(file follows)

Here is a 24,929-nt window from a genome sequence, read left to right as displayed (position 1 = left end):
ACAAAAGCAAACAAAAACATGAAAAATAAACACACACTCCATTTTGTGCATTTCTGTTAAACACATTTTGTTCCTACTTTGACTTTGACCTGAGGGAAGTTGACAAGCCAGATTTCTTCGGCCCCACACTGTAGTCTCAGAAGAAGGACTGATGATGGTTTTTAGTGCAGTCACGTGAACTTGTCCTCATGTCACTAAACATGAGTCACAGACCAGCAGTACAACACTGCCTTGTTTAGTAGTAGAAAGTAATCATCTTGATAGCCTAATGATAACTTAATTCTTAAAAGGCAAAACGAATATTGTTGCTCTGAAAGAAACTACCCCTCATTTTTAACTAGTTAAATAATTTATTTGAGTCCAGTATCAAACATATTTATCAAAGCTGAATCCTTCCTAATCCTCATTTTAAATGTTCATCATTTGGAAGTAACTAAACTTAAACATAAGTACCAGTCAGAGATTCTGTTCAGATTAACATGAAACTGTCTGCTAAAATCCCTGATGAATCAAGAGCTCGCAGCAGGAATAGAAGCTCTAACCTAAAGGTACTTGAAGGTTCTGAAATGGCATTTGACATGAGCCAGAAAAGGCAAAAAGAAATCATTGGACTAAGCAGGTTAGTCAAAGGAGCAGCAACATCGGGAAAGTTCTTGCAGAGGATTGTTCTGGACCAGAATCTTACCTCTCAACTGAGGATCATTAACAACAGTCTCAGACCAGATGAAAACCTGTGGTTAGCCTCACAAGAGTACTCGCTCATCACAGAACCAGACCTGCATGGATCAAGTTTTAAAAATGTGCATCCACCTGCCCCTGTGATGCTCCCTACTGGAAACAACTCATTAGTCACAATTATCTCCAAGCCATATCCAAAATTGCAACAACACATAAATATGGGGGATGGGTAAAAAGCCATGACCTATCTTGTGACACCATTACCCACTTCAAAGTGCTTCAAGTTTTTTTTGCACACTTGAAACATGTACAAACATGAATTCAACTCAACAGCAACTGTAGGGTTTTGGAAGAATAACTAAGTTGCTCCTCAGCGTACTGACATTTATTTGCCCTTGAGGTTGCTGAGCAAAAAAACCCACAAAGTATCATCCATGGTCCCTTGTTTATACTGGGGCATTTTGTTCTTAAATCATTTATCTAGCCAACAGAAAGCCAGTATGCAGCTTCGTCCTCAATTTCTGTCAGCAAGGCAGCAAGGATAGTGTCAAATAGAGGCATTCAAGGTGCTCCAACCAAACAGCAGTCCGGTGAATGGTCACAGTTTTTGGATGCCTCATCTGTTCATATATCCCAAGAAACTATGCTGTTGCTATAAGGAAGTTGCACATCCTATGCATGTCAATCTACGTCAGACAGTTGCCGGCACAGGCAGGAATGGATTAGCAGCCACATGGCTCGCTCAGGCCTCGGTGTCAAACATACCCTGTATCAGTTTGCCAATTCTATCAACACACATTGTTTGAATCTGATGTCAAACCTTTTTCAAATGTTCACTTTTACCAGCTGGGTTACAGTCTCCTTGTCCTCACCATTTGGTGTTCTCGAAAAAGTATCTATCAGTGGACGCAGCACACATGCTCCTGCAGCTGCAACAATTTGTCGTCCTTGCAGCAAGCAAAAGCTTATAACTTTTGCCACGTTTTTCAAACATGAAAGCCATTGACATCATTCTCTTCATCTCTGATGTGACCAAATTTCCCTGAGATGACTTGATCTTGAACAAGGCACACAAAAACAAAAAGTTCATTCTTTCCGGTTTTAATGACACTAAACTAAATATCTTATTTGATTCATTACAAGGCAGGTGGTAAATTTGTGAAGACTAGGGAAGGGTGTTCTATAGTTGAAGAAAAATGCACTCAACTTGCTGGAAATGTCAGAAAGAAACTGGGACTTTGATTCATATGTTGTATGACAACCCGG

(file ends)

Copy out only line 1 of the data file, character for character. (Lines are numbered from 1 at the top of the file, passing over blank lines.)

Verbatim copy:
Here is a 24,929-nt window from a genome sequence, read left to right as displayed (position 1 = left end):